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Dry Internal Batteries

I am not posting this to ask for help.

I just thought it would be interesting to ask those of you who have changed your internal batteries, how did you do it?

(Doesn't matter which generation, that is why I posted this in the General Pokemon Discussion)

I have bought another Sapphire version to test out changing the battery. That way, if I do it incorrectly, I will not have destroyed one the childhood games that I actually grew up with.

Personally, I am going to try the electrical tape method, as I feel I may be able to not trash the game if I do it that way.

I have 3 years welding experience from school but I'm not sure that I could trust myself with a soldering iron and such a fragile game.

Also I wanted to know what difficulty level would you all rate this as if you have done this 100% correctly.

The reason I am doing this is because I hunt shinies and I have heard about the RNG being similar to Emerald's when your internal batteries have gone dry, so I want my game to return to normal (RNG included) once I replace the battery.

Cheez Puf

Just lurking.
When I did it, I didn't even bother to solder it- I just wrapped it in electrical tape; the tape held it totally in place. It's not a hard operation; the hardest part for me was prying the old battery off of the leads, and that was because I was gingerly doing it. I didn't even need the tri-wing screwdriver- I managed to get the screw out and back in with a small, jewelry-sized flathead. I had no idea how to go about it, so I used this guide.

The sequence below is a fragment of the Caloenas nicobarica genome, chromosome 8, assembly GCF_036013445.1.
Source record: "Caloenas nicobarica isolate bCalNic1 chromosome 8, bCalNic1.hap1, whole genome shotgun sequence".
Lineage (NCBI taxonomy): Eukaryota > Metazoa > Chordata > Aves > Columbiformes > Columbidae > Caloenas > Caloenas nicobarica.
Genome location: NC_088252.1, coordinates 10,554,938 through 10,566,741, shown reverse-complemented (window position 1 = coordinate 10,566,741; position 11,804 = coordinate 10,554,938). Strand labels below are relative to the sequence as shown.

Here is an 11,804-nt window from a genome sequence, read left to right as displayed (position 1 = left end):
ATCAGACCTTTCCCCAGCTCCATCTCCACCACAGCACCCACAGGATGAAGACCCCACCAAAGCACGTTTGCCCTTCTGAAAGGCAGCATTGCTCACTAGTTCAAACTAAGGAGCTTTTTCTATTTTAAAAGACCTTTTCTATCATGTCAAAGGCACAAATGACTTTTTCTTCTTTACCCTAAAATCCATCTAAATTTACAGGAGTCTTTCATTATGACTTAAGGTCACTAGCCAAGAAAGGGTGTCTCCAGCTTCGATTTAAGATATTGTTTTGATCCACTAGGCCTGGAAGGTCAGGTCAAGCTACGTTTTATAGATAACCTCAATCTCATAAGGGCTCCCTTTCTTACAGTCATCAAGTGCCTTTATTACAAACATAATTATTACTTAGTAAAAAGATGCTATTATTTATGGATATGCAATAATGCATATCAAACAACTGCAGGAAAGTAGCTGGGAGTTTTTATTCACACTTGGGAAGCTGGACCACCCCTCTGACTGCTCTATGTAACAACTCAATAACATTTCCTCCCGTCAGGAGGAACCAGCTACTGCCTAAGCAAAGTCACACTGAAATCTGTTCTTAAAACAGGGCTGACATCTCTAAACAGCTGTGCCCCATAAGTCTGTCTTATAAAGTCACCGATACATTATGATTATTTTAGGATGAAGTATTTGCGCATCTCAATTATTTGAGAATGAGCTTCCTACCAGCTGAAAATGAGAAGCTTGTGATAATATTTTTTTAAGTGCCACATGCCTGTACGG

Also, you have to restart the game for the clock and whatnot to start working again, I believe.


Well-Known Member
I did it in my blue and it worked okayish. Not perfect, but eh, it was something.
My dad did my first one.. and used a steak knife -.- Works perfectly fine. Another texter game I bought has been more difficult as someone had replaced the battery and re-soldered it so the bottom prong is kinda damaged.

Strawberry Mint

Dancer in the Dark
I took my game to a little locally owned retro game shop in my neighbourhood and they replaced it for me while I looked around. (They'll do it for free if you buy from them and it doesn't save, otherwise it's 10 dollars) But they just use electrical tape, they don't solder, which is a bit disappointing. They replaced the battery in my japanese crystal and the extra pressure from the tape made the case crack after a bit :( Now that I can solder, I'll just do it myself next time.